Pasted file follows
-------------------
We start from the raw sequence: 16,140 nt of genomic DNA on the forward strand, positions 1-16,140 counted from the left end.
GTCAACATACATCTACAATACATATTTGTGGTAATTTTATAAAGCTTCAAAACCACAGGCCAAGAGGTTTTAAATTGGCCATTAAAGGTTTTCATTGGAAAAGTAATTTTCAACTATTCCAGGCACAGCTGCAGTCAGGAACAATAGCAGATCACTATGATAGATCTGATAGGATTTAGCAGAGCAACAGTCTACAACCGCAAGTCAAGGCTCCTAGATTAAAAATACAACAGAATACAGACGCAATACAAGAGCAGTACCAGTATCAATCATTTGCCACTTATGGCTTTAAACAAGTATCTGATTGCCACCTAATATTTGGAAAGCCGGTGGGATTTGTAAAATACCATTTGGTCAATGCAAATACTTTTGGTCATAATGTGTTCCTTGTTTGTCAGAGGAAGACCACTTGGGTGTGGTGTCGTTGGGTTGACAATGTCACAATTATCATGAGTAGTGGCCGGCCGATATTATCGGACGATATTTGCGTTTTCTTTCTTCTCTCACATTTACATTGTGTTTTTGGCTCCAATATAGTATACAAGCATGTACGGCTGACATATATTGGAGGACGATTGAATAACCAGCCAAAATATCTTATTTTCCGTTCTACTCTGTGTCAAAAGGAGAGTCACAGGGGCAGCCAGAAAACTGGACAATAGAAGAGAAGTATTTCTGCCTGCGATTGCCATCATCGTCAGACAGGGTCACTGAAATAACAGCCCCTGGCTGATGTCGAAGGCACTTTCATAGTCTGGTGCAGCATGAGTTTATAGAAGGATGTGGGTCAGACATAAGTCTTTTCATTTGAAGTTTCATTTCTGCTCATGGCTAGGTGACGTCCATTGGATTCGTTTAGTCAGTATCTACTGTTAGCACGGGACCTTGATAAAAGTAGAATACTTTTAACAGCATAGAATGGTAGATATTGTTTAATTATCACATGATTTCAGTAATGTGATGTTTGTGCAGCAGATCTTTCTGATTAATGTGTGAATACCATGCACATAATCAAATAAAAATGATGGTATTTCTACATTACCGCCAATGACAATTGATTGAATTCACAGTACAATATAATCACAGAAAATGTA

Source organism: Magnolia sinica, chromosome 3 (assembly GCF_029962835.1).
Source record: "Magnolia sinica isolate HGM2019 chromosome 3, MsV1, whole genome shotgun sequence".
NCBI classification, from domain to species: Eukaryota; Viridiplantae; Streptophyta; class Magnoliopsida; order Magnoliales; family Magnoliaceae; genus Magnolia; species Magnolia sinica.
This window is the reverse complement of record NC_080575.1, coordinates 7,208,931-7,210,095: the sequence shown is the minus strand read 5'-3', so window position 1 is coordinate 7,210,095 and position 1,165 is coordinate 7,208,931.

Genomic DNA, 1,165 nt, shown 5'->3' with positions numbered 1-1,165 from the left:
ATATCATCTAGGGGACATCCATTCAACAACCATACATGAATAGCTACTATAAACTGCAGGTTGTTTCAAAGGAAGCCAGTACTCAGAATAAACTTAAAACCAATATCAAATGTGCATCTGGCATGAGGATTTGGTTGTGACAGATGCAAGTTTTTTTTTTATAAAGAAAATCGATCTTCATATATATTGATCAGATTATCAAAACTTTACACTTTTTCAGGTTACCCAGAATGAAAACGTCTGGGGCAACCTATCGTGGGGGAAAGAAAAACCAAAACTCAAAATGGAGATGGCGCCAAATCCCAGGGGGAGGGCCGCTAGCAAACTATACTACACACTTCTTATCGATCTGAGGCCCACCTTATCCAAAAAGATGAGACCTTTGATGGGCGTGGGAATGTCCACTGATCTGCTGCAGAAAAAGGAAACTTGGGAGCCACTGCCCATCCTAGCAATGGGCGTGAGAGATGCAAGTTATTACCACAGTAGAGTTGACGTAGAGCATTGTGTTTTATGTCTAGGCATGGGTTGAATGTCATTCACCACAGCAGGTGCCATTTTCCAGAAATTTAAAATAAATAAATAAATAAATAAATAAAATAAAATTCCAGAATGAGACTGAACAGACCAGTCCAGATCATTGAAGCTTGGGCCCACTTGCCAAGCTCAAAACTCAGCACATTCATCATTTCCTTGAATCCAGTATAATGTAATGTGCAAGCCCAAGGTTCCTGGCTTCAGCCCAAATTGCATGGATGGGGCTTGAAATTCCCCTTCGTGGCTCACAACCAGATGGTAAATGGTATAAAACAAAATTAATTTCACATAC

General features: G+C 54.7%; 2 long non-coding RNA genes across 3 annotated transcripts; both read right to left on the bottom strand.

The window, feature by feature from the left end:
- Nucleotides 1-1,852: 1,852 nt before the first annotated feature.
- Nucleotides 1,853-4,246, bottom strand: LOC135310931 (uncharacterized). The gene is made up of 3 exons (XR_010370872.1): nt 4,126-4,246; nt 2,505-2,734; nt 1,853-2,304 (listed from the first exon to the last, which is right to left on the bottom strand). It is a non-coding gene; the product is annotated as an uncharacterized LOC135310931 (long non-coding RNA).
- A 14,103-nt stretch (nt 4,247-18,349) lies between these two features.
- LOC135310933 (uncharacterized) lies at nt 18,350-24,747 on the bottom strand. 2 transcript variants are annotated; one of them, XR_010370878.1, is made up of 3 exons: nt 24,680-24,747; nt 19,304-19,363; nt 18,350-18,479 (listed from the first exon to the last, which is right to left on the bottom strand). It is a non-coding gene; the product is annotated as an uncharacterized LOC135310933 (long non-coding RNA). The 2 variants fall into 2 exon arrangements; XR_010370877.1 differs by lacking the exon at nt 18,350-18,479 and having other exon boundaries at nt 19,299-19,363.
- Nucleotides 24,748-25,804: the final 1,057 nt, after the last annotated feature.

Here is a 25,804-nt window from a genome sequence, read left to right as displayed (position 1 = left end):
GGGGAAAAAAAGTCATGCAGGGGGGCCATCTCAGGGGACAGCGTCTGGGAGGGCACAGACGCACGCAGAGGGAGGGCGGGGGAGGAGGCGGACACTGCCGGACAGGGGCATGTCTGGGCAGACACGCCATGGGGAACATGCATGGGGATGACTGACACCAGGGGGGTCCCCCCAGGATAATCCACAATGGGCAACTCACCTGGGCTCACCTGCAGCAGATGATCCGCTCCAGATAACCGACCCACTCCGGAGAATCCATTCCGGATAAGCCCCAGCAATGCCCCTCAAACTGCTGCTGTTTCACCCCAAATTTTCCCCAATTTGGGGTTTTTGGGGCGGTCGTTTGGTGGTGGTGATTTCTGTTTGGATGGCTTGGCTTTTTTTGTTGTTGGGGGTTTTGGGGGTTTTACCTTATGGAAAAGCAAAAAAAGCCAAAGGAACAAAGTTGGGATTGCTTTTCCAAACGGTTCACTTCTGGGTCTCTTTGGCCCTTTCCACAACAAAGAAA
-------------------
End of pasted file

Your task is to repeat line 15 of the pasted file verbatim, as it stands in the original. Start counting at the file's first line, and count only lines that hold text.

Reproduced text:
- Nucleotides 24,748-25,804: the final 1,057 nt, after the last annotated feature.